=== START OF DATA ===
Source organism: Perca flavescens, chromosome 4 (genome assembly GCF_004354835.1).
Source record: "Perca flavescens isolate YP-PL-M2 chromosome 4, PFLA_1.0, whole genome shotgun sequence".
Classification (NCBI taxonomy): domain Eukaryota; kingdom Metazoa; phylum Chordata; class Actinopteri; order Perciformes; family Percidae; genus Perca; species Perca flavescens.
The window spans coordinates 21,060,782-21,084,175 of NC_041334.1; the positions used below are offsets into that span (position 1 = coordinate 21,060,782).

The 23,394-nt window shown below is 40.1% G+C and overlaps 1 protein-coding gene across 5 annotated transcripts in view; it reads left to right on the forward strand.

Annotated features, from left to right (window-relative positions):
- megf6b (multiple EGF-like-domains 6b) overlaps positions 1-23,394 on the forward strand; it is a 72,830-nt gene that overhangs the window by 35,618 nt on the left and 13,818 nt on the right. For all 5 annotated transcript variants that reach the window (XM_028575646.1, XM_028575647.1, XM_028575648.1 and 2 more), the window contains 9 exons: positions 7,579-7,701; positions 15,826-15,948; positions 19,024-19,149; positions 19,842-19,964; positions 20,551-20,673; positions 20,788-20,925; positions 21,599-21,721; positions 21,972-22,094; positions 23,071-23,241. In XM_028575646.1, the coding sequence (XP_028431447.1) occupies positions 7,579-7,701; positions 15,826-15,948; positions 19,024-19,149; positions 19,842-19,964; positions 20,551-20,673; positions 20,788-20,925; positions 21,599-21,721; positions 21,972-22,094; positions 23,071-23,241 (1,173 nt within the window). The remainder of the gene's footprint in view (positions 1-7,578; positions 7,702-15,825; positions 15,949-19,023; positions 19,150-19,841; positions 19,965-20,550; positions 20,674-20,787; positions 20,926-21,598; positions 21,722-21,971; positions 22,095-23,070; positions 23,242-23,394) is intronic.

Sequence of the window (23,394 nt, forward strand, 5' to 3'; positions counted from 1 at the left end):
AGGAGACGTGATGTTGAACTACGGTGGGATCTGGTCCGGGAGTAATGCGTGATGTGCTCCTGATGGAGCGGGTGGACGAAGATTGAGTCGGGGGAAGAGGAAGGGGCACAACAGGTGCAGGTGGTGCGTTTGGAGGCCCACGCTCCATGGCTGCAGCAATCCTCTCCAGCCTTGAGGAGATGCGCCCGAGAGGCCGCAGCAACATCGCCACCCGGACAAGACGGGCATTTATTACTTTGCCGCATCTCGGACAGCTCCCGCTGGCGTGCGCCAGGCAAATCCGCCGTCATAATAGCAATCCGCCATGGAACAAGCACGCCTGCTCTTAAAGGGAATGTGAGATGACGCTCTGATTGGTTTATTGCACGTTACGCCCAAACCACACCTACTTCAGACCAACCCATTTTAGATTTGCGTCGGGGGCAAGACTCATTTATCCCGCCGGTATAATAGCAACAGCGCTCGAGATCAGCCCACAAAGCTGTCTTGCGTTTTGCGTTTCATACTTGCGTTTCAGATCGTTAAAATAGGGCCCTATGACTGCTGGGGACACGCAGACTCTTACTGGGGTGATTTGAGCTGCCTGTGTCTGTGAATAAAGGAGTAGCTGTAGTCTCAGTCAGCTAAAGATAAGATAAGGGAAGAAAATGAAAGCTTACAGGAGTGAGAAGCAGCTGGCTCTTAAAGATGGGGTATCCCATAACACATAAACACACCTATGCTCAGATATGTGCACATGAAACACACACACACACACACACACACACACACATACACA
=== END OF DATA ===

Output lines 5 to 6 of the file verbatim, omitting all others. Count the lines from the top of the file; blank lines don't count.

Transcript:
The 23,394-nt window shown below is 40.1% G+C and overlaps 1 protein-coding gene across 5 annotated transcripts in view; it reads left to right on the forward strand.

Annotated features, from left to right (window-relative positions):